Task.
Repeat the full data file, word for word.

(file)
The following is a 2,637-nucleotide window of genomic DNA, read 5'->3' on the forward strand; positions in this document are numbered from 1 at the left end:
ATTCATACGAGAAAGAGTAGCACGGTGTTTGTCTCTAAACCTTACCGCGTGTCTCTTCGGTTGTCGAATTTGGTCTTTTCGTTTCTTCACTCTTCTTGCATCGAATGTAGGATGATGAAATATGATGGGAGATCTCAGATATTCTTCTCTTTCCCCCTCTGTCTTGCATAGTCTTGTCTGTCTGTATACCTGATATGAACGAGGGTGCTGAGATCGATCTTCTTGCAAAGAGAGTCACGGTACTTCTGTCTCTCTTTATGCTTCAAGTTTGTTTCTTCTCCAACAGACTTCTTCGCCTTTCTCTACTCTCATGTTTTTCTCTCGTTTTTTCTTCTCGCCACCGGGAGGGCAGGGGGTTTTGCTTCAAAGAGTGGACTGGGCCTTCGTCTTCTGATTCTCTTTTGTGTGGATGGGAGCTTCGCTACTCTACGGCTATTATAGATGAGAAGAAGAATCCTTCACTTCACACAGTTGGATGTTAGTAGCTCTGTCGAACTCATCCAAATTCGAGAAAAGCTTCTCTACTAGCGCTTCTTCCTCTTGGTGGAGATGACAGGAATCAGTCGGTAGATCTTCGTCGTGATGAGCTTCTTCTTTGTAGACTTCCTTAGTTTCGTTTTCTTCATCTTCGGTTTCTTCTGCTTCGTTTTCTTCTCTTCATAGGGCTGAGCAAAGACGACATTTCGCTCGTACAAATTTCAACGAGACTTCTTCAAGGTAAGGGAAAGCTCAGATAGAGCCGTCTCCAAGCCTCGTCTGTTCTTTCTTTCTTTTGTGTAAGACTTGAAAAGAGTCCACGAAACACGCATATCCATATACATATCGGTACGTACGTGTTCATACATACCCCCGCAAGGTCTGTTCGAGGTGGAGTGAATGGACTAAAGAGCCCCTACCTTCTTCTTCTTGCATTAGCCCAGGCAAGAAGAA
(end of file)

The following is a 2,637-nucleotide window of genomic DNA, read 5'->3' on the forward strand; positions in this document are numbered from 1 at the left end:
ATTCATACGAGAAAGAGTAGCACGGTGTTTGTCTCTAAACCTTACCGCGTGTCTCTTCGGTTGTCGAATTTGGTCTTTTCGTTTCTTCACTCTTCTTGCATCGAATGTAGGATGATGAAATATGATGGGAGATCTCAGATATTCTTCTCTTTCCCCCTCTGTCTTGCATAGTCTTGTCTGTCTGTATACCTGATATGAACGAGGGTGCTGAGATCGATCTTCTTGCAAAGAGAGTCACGGTACTTCTGTCTCTCTTTATGCTTCAAGTTTGTTTCTTCTCCAACAGACTTCTTCGCCTTTCTCTACTCTCATGTTTTTCTCTCGTTTTTTCTTCTCGCCACCGGGAGGGCAGGGGGTTTTGCTTCAAAGAGTGGACTGGGCCTTCGTCTTCTGATTCTCTTTTGTGTGGATGGGAGCTTCGCTACTCTACGGCTATTATAGATGAGAAGAAGAATCCTTCACTTCACACAGTTGGATGTTAGTAGCTCTGTCGAACTCATCCAAATTCGAGAAAAGCTTCTCTACTAGCGCTTCTTCCTCTTGGTGGAGATGACAGGAATCAGTCGGTAGATCTTCGTCGTGATGAGCTTCTTCTTTGTAGACTTCCTTAGTTTCGTTTTCTTCATCTTCGGTTTCTTCTGCTTCGTTTTCTTCTCTTCATAGGGCTGAGCAAAGACGACATTTCGCTCGTACAAATTTCAACGAGACTTCTTCAAGGTAAGGGAAAGCTCAGATAGAGCCGTCTCCAAGCCTCGTCTGTTCTTTCTTTCTTTTGTGTAAGACTTGAAAAGAGTCCACGAAACACGCATATCCATATACATATCGGTACGTACGTGTTCATACATACCCCCGCAAGGTCTGTTCGAGGTGGAGTGAATGGACTAAAGAGCCCCTACCTTCTTCTTCTTGCATTAGCCCAGGCAAGAAGAA